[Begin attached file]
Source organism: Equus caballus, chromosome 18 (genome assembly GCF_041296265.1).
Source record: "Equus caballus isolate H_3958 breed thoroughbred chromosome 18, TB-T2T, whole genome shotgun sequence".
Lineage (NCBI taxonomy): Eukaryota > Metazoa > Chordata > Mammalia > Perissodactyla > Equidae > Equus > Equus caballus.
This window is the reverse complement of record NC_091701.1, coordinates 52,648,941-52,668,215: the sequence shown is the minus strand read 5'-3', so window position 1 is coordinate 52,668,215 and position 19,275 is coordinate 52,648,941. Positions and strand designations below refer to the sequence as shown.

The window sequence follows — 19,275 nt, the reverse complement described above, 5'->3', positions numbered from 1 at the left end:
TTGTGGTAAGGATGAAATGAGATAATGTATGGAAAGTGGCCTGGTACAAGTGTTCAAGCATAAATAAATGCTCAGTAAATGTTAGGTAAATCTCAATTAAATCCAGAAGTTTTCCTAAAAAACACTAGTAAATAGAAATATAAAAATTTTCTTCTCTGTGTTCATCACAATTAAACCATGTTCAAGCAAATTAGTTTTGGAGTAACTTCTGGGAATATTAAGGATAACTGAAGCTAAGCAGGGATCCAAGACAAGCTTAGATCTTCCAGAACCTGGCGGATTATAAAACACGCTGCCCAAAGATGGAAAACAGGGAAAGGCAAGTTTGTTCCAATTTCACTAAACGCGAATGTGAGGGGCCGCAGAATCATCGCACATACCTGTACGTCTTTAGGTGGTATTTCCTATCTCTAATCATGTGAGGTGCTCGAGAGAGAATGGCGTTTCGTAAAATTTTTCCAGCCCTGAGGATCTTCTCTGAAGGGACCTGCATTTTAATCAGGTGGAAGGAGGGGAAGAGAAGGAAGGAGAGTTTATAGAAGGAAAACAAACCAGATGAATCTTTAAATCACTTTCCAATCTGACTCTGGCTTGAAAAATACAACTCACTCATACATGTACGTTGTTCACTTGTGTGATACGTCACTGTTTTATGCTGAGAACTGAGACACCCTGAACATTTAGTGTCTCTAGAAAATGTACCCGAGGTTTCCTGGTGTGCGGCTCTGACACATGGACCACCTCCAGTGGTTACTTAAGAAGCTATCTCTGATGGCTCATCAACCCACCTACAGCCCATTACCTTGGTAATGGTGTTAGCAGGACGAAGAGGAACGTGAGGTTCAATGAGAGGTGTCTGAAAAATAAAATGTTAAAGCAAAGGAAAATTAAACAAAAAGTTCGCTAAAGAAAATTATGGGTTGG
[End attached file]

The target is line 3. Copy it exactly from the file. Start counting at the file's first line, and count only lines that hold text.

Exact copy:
Lineage (NCBI taxonomy): Eukaryota > Metazoa > Chordata > Mammalia > Perissodactyla > Equidae > Equus > Equus caballus.